Coronavirus: 7 questions about the vaccine
The current pandemic is unlikely to stop with a miracle vaccine. But working on this type of preventive product remains a necessity to prepare for a possible new wave of infection. Find out everything you need to know about the vaccine career that is shaking up medical research.
Vaccines are essential to stop the coronavirus pandemic, but they are not an overnight solution. As part of the Covid-19 epidemic, scientists around the world are working hard to develop an effective and safe product in the shortest time possible.
What is the difference between an antiviral and a vaccine?
Antiviral treatments are drugs used to treat an illness early and prevent it in certain specific cases. They help alleviate symptoms, decrease duration and illness, and therefore prevent certain complications. An antiviral does not immunize the patient but reduces the reproductive capacity of the virus.
A vaccine, on the other hand, helps immunize the patient by stimulating the production of antibodies against a particular virus. Therefore, it is a preventive tool for the disease. From a medical research perspective, it takes longer to develop a vaccine than an antiviral because the time it takes to observe the immune response, as well as to study the efficacy, takes longer. For an antiviral, the result of a clinical trial is faster.
What are the steps to create a vaccine?
A vaccine is made from the germs (viruses, bacteria, or parasites) that it will work against. "The manufacturing processes are often long and complex. In fact, it takes between six and twenty-two months to produce a vaccine against a few weeks to six months in general for chemical drugs," says the Vaccin-Info-Service site. Most of the manufacturing time is devoted to quality and safety control for each step of the process.
To produce the active substance, researchers must build a germ bank, cultivate it, amplify it, extract the antigen, purify it and concentrate it through physical processes such as centrifugation. In some cases, it is necessary to inactivate the substance produced by heat or chemical agents. The different substances are combined into a single compound.
To obtain the final product that will be offered in pharmacies, it is necessary to add elements such as adjuvants, stabilizers and preservatives, distribute everything in vials or syringes, possibly lyophilize the product and condition it. It will then be reviewed by the industry and an independent authority before being placed on the market.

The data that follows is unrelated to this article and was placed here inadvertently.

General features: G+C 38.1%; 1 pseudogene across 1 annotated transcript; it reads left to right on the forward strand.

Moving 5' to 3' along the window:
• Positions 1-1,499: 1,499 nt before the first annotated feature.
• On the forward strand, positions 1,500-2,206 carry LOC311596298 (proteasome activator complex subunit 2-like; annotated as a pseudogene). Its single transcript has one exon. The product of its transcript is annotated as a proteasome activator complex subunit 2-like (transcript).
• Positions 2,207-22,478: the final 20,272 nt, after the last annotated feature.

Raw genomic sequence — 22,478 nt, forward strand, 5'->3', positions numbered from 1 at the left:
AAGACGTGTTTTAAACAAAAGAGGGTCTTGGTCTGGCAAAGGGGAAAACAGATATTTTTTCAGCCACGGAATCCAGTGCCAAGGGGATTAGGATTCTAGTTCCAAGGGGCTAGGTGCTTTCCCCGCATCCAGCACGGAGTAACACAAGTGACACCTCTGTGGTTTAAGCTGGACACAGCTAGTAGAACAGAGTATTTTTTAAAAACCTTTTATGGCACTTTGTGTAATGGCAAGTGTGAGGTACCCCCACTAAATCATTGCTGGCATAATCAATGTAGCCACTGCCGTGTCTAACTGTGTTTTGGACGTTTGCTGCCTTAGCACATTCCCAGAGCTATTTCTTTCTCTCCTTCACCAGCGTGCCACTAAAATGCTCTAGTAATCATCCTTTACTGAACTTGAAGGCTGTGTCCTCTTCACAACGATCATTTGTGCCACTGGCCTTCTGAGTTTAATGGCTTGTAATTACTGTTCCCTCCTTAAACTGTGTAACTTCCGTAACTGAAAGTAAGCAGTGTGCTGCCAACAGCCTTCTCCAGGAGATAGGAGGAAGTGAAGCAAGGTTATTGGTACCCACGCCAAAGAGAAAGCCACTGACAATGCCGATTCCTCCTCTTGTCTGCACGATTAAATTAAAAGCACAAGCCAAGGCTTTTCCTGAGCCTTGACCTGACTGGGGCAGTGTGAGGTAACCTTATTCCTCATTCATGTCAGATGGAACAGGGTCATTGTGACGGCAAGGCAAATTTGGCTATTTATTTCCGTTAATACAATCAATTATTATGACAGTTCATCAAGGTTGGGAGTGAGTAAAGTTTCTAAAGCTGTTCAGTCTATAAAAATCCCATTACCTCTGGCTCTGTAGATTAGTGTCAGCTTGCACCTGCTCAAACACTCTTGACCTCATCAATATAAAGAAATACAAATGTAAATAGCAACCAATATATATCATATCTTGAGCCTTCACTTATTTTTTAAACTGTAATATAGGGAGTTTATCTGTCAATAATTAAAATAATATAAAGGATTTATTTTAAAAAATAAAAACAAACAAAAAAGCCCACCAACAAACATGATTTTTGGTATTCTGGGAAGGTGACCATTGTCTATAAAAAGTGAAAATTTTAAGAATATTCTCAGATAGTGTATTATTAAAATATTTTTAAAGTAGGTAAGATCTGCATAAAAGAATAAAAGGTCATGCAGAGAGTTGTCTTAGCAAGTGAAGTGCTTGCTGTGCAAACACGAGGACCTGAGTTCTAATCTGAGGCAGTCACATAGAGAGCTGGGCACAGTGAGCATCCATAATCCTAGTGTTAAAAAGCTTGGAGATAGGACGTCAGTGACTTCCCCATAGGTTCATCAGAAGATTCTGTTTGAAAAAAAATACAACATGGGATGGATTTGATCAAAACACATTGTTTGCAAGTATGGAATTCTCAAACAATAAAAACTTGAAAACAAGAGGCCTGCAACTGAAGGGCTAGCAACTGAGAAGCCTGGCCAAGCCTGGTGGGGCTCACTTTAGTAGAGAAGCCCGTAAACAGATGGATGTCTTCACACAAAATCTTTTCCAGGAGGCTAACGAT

What has been done to speed up the process?
In light of the current situation and the unprecedented epidemic, health authorities have made efforts to help scientists around the world focus their efforts on developing a vaccine. Since the first Sars-Cov-2 gene sequence was made available, about thirty startups and companies have been working full time.
Tests are also being carried out to measure the effects of the tuberculosis vaccine (BCG), which has the advantage of being well known (more than 3 billion people vaccinated worldwide) on covid-19 disease. Inserm is preparing to establish a double blind French clinical trial. But participants should be followed for 2 to 3 months to have reliable data.
How long should it take?
However, scientists caution that it takes between one and two years of research to come up with a finished product. For the most optimistic, a first vaccine may be available in late 2020.
Is it dangerous to skip steps?
A poorly designed vaccine is potentially dangerous. It is a virus that is injected into the body, which may facilitate infection rather than prevent it. This is why researchers face additional pressure, in addition to time pressure, regarding the safety of the finished product.
Why work on a vaccine that will come out after the epidemic?
Vaccines are essential to treat a virus, although it is very difficult to eradicate it completely. The risk for the population is to face several waves of epidemics.
People who were not infected the first time can get sick, and the epidemic can start again. That's why having a vaccine available can help limit the damage.
The Covid-19 tends to remain stable. Good or bad news?
The seasonal flu virus tends to mutate regularly, so the vaccine needs to be changed every year. However, according to Italian and American researchers who analyzed SARS-CoV-2, this virus has only registered five mutations in a few months, despite its large-scale displacement. PoTherefore, it is considered stable.
This feature would allow the maximum effectiveness of a possible vaccine. If these small mutations do not multiply, a single vaccine could even be used for several years.